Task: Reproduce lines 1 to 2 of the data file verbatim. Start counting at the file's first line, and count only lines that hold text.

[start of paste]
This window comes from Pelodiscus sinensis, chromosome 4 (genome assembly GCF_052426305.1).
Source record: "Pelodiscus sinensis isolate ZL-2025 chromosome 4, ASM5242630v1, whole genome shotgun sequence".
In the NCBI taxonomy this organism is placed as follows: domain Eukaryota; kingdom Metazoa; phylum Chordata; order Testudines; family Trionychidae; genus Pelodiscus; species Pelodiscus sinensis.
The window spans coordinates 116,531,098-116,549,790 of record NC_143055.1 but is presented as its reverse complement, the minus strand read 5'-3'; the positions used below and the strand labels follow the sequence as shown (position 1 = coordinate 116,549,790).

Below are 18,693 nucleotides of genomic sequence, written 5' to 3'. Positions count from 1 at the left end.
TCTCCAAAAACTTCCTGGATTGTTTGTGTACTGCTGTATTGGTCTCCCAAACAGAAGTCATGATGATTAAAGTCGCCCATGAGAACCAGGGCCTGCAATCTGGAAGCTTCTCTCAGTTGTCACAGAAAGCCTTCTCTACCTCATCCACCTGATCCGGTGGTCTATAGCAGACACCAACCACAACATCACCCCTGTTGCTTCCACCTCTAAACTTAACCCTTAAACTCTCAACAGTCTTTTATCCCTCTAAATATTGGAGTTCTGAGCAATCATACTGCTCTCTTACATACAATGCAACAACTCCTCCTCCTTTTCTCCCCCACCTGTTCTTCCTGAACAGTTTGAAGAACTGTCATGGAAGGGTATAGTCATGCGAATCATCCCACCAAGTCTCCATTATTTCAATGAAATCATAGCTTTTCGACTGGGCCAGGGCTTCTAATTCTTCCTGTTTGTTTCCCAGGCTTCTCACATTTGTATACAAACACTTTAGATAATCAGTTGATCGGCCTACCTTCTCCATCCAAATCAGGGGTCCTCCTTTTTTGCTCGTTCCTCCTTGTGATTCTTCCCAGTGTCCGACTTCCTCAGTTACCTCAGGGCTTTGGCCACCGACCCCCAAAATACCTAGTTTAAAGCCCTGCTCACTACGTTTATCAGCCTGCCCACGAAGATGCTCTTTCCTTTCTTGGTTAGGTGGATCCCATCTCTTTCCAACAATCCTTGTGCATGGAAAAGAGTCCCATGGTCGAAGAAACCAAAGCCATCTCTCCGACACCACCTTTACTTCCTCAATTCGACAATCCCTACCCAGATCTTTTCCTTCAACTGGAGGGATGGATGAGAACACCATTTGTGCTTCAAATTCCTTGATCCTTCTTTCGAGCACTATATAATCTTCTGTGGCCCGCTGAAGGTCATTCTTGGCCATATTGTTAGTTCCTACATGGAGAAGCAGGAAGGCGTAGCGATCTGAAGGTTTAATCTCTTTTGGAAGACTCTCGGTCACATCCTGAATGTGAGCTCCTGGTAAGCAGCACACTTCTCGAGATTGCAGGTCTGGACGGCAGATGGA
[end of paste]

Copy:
This window comes from Pelodiscus sinensis, chromosome 4 (genome assembly GCF_052426305.1).
Source record: "Pelodiscus sinensis isolate ZL-2025 chromosome 4, ASM5242630v1, whole genome shotgun sequence".